As I noted yesterday, the City of Unley was the first council in South Australia to become a World Health Organisation Age Friendly City and Community. Winning this grant is recognition of our leadership. It is in other words, all in the timing.

This is just one of our many projects to promote active and positive ageing. Similarly, programs that should impact on our collective risk of heart attacks. We look forward likewise, to making a positive impact on older people’s lives.

 

City of Unley Community at Highest Risk of Heart Attack.

What a shock for me yesterday. Fresh from a clean bill of heart health from my Doctor I find the Council region in which I live has the highest risk of heart attacks.

Yes. I get a clean bill of health and that I am at low risk of a heart attack. But I live in a community with a high risk of heart attack.

Having been diagnosed a year earlier as pre-Diabetic I actively pursued a healthier lifestyle. Watching the carbs I eat and walking most places within my ward when helping my rate payers has paid dividends.

Whether it was my weight, my blood sugars, my cholesterol, all looks good for me. Then to find my neighbours according to the article below are not so healthy is a concern.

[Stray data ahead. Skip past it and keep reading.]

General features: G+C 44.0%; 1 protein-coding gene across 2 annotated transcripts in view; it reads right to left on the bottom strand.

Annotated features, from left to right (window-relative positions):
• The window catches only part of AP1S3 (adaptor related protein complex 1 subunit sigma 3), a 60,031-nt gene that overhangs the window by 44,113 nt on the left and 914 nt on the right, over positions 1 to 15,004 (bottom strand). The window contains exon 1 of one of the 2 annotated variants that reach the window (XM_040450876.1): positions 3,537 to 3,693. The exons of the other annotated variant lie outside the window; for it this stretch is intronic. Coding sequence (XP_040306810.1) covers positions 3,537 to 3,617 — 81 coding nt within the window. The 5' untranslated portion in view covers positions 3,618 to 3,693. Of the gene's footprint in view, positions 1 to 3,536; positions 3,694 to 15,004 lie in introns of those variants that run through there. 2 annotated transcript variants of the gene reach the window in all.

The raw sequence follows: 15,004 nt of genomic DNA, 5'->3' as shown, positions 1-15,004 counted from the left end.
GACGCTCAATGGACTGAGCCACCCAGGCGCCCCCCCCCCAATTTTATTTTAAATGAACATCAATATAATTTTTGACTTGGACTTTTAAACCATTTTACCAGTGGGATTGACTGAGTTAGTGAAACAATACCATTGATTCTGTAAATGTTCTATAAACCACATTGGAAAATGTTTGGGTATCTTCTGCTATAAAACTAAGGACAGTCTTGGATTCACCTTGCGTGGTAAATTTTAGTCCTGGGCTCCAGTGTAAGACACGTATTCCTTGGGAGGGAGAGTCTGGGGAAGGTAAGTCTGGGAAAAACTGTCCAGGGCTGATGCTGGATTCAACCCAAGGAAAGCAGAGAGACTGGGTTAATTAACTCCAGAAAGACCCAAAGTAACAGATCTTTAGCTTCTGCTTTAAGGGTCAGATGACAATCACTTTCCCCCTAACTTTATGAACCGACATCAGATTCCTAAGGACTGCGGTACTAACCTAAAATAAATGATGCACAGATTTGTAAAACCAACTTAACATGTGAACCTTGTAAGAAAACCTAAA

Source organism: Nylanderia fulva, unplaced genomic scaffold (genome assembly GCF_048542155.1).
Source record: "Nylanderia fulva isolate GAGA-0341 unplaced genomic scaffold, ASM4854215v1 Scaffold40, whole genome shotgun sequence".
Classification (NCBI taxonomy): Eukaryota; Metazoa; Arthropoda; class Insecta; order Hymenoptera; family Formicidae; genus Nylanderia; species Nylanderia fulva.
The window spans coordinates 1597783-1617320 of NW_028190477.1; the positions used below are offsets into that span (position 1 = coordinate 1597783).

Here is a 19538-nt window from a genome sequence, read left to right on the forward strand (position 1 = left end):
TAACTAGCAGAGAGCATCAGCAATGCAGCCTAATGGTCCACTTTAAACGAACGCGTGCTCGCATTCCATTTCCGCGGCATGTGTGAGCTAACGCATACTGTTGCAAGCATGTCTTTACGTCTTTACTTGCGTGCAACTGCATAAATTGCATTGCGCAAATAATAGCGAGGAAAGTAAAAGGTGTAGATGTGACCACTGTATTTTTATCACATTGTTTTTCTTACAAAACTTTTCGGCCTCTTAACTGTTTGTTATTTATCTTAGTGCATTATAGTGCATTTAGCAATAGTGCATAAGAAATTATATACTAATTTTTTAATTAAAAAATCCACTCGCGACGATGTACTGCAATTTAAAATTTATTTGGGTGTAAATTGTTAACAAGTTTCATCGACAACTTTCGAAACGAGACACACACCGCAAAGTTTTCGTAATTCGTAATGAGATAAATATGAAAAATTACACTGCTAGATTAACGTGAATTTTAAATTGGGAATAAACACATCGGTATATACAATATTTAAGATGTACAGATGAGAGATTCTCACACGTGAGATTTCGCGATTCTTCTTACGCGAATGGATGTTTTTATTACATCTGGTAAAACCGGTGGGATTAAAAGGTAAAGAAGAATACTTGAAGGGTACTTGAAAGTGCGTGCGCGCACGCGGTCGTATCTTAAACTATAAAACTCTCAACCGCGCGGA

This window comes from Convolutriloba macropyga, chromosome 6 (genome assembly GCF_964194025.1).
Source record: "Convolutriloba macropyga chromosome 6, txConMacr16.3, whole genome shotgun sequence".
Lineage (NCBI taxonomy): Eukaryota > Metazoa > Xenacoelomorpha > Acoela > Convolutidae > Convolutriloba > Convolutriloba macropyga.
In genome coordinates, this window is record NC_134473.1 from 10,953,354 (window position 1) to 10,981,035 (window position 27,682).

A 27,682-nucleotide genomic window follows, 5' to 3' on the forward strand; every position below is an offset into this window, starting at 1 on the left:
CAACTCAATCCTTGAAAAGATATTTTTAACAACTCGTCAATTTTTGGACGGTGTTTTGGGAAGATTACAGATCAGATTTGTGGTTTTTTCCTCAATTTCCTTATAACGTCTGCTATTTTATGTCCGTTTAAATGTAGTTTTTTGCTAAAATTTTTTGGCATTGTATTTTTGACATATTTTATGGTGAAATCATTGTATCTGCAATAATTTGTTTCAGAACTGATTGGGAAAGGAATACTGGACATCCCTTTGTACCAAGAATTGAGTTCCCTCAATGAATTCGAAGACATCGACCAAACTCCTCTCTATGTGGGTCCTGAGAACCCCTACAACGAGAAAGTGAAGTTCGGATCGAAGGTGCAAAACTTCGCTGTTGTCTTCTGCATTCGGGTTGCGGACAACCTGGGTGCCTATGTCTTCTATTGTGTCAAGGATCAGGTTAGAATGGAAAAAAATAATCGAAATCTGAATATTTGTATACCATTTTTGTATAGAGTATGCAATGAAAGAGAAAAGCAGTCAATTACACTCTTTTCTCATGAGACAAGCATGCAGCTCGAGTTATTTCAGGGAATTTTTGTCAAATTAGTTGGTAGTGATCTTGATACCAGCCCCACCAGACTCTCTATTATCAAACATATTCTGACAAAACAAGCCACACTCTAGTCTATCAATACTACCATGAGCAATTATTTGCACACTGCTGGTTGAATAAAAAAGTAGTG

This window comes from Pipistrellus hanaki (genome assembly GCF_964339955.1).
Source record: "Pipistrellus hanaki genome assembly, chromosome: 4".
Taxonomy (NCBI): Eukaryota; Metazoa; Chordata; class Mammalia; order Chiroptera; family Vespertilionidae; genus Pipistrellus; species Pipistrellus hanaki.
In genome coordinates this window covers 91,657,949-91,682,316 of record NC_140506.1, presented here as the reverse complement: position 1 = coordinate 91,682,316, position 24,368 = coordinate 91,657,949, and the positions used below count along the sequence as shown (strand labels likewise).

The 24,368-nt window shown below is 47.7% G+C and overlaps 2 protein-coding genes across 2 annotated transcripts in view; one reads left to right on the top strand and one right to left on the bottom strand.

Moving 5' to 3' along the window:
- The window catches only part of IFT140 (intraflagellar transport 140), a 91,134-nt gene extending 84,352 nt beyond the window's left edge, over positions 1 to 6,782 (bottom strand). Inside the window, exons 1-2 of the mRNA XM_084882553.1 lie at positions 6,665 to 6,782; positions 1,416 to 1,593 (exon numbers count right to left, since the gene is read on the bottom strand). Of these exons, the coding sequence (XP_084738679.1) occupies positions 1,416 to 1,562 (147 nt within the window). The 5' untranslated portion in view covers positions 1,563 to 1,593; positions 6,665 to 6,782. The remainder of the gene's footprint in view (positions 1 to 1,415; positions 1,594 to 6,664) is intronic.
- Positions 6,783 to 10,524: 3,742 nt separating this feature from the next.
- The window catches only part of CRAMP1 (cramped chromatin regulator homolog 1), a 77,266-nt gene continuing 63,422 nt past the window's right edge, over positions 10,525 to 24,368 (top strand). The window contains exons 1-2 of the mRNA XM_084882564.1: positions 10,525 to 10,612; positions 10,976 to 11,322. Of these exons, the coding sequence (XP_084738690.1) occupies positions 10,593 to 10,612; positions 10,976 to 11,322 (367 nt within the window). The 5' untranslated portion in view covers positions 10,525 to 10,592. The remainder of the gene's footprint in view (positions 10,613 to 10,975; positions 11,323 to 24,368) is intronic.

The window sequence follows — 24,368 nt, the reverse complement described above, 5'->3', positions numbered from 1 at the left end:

That said the City of Unley has a fantastic active ageing program. A program that saw us become the first Council in Australia to be recognised by the World Health Organisation.

Seems many of you (my good neighbours) may need to know what we are offering to help you age. And we do offer much.

So. watch this space.

Fish Tank 2019 now open for budding young Entrepreneurs

Council is fishing for future entrepreneurs.

Fish Tank 2019 could be your (or your sons or daughters) greatest opportunity. Because of the success of Fish Tank 2016 and Change Makers 2018, we are confident that there will be those in our community who will benefit from Fish Tank 2019.

 

Fish Tank 2019

Fish Tank 2019

We are aiming Fish Tank 2019 at our young people. People aged 12 to 25 years and who live, study, work or play in the City of Unley. More appropriately, we are aiming at young people who have a business idea they want to take explore.

By participating in Fish Tank 2019 they could win a prize package that will help grow their business.

Fish Tank 2019 is designed to engage, support, celebrate and invest in Unley’s young people. Designed for those young people who have an entrepreneurial bent. Young people with a business idea.

Participants will have the opportunity to ‘pitch’ their business ideas to a panel of industry judges.

Applications are now open for the opportunity to pitch your business idea to the Fish Tank 2019. By applying you could win a prize package that will help grow your business! Applications close 18 March 2019. Visit www.unley.sa.gov.au/fish-tank to submit your business idea.